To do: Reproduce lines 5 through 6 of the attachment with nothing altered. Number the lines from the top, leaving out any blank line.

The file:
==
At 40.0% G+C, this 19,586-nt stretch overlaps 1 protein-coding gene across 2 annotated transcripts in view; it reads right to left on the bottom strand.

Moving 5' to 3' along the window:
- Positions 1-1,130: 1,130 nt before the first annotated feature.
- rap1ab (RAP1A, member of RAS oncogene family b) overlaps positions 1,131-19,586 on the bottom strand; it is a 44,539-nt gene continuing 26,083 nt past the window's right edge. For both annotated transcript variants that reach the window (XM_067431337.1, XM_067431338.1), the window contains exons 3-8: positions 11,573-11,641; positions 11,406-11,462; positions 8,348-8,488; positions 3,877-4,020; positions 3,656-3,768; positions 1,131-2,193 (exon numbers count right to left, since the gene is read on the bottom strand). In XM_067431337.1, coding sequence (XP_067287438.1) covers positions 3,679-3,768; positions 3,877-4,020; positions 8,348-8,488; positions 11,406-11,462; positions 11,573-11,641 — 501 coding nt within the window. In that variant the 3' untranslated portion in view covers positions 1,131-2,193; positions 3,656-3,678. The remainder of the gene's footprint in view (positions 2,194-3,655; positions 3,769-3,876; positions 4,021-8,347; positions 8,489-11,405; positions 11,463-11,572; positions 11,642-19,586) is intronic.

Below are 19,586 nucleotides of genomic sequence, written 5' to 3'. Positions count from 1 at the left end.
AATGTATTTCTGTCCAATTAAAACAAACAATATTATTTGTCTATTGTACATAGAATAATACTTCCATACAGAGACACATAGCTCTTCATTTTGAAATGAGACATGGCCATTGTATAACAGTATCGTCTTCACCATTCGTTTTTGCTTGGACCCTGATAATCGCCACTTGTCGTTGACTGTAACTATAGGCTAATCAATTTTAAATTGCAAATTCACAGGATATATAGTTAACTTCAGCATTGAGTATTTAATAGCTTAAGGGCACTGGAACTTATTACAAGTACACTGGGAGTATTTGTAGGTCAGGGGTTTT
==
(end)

Below are 19,586 nucleotides of genomic sequence, written 5' to 3'. Positions count from 1 at the left end.
AATGTATTTCTGTCCAATTAAAACAAACAATATTATTTGTCTATTGTACATAGAATAATACTTCCATACAGAGACACATAGCTCTTCATTTTGAAATGAGACATGGCCATTGTATAACAGTATCGTCTTCACCATTCGTTTTTGCTTGGACCCTGATAATCGCCACTTGTCGTTGACTGTAACTATAGGCTAATCAATTTTAAATTGCAAATTCACAGGATATATAGTTAACTTCAGCATTGAGTATTTAATAGCTTAAGGGCACTGGAACTTATTACAAGTACACTGGGAGTATTTGTAGGTCAGGGGTTTT